Washington: Chemists have discovered that the expensive platinum catalyst that cleans diesel-car exhaust fumes can be replaced with cheaper materials, a finding that may lower the cost of fuel-efficient engines, including those in petrol vehicles — making it easier for carmakers to meet tougher emissions standards.
According to a report in Nature News, a team led by Wei Li at General Motors research and development labs in Warren, Michigan, US, has shown that oxides of the common mineral ore perovskite — fortified with the metals strontium and palladium — perform better than platinum at cleaning up the exhaust emissions of ‘lean-burn’ combustion engines.
Cars with these engines emit fewer greenhouse gases and consume less fuel per kilometre than petrol vehicles, but tend to be more expensive.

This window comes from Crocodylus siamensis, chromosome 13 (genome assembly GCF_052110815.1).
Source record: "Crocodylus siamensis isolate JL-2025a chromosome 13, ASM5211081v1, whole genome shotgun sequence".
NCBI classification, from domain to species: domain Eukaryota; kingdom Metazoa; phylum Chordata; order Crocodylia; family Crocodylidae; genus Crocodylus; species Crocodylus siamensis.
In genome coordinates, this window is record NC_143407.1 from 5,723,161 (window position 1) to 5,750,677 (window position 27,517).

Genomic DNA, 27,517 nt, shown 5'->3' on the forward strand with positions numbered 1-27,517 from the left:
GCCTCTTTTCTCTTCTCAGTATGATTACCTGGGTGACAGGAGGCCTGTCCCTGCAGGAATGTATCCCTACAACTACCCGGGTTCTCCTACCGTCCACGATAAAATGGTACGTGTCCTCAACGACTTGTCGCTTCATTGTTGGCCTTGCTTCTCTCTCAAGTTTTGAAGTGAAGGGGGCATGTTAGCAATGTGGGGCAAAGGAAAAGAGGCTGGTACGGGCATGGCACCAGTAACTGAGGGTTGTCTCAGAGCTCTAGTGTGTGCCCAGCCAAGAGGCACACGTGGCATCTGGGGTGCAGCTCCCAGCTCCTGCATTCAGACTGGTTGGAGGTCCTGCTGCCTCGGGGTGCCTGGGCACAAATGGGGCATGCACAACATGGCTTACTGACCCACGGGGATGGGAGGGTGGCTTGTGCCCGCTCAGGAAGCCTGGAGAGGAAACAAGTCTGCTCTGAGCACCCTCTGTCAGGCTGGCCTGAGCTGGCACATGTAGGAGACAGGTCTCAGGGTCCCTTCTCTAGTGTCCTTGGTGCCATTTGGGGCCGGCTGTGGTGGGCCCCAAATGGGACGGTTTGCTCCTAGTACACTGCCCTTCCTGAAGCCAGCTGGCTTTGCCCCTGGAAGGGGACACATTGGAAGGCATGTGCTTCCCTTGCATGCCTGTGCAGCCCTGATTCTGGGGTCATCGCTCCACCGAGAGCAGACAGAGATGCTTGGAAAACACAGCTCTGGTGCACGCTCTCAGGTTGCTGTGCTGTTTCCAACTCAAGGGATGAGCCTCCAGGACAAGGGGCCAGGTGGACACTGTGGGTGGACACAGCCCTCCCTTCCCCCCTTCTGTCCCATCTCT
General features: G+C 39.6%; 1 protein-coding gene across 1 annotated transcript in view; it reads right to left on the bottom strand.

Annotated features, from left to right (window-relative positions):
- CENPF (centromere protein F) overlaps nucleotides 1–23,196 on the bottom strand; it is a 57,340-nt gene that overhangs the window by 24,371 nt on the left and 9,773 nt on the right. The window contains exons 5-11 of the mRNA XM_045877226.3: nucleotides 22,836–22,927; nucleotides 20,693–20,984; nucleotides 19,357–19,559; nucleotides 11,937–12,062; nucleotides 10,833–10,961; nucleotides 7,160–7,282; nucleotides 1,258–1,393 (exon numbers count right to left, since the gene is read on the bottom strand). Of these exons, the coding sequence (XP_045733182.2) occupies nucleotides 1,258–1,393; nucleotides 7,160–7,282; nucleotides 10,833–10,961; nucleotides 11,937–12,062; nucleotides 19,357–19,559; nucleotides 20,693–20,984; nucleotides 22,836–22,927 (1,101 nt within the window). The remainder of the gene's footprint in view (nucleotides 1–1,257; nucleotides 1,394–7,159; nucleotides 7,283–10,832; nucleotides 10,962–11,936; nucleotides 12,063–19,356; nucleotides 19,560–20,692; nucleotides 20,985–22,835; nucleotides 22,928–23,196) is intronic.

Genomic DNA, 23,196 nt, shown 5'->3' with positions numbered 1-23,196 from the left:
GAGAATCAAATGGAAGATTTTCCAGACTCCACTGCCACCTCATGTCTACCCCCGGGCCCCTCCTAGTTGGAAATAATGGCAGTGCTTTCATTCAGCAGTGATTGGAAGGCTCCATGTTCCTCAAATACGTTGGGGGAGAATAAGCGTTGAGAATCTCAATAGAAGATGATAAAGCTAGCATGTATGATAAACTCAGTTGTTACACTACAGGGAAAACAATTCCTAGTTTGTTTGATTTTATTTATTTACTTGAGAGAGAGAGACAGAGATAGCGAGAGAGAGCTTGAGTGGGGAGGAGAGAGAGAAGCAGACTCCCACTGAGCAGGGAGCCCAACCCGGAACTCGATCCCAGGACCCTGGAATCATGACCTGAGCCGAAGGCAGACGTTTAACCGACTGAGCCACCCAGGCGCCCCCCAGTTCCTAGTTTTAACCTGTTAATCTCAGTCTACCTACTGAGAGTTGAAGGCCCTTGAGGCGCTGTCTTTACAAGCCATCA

Jim Parks, who works on fuel emissions and catalysts at Oak Ridge National Laboratory, Tennessee, said that if platinum could be eliminated from diesel catalysts, “the difference in price may be relatively small at first; perhaps US 100 dollars – 400 dollars depending on the size of the vehicle”.
But, the more important point of this latest technology is that it could allow car manufacturers to consider using lean-burn engines in petrol cars, as they try — or are forced by legislation — to increase the fuel economy of their vehicle fleet.
“We are now working on tests with real vehicles. It’s hard to predict when this will make it into commercial production — but perhaps in a few years,” said Li.
“The strontium is the secret,” said Li — although exactly what it is doing is unclear.
He speculated that it may help oxygen atoms bind to the catalyst during the crucial oxidation step.
David Jollie of the London-based chemicals group and catalyst manufacturer Johnson Matthey sees the improvement as exciting, but just “one more potential tool” to improve fuel economy.